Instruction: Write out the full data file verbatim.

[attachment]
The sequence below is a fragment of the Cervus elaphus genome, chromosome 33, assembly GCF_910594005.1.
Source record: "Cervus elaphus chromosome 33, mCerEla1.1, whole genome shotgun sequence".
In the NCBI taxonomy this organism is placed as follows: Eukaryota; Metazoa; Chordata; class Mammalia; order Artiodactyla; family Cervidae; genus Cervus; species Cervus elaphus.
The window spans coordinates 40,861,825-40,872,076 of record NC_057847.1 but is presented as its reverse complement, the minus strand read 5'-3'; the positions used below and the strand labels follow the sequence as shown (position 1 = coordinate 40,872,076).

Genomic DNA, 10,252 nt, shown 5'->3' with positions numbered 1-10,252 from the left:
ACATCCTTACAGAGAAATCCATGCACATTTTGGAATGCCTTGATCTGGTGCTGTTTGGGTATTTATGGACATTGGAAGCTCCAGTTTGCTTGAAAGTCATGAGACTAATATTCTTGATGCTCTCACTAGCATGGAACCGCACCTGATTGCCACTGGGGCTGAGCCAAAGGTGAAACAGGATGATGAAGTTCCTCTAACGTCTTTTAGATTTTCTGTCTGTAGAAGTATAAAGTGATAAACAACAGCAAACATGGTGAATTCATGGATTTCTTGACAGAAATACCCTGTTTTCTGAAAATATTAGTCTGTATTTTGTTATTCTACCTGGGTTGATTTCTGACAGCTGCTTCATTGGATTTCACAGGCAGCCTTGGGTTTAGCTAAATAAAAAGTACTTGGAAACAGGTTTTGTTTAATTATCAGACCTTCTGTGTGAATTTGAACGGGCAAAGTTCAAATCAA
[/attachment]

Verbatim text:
The sequence below is a fragment of the Cervus elaphus genome, chromosome 33, assembly GCF_910594005.1.
Source record: "Cervus elaphus chromosome 33, mCerEla1.1, whole genome shotgun sequence".
In the NCBI taxonomy this organism is placed as follows: Eukaryota; Metazoa; Chordata; class Mammalia; order Artiodactyla; family Cervidae; genus Cervus; species Cervus elaphus.
The window spans coordinates 40,861,825-40,872,076 of record NC_057847.1 but is presented as its reverse complement, the minus strand read 5'-3'; the positions used below and the strand labels follow the sequence as shown (position 1 = coordinate 40,872,076).

Genomic DNA, 10,252 nt, shown 5'->3' with positions numbered 1-10,252 from the left:
ACATCCTTACAGAGAAATCCATGCACATTTTGGAATGCCTTGATCTGGTGCTGTTTGGGTATTTATGGACATTGGAAGCTCCAGTTTGCTTGAAAGTCATGAGACTAATATTCTTGATGCTCTCACTAGCATGGAACCGCACCTGATTGCCACTGGGGCTGAGCCAAAGGTGAAACAGGATGATGAAGTTCCTCTAACGTCTTTTAGATTTTCTGTCTGTAGAAGTATAAAGTGATAAACAACAGCAAACATGGTGAATTCATGGATTTCTTGACAGAAATACCCTGTTTTCTGAAAATATTAGTCTGTATTTTGTTATTCTACCTGGGTTGATTTCTGACAGCTGCTTCATTGGATTTCACAGGCAGCCTTGGGTTTAGCTAAATAAAAAGTACTTGGAAACAGGTTTTGTTTAATTATCAGACCTTCTGTGTGAATTTGAACGGGCAAAGTTCAAATCAA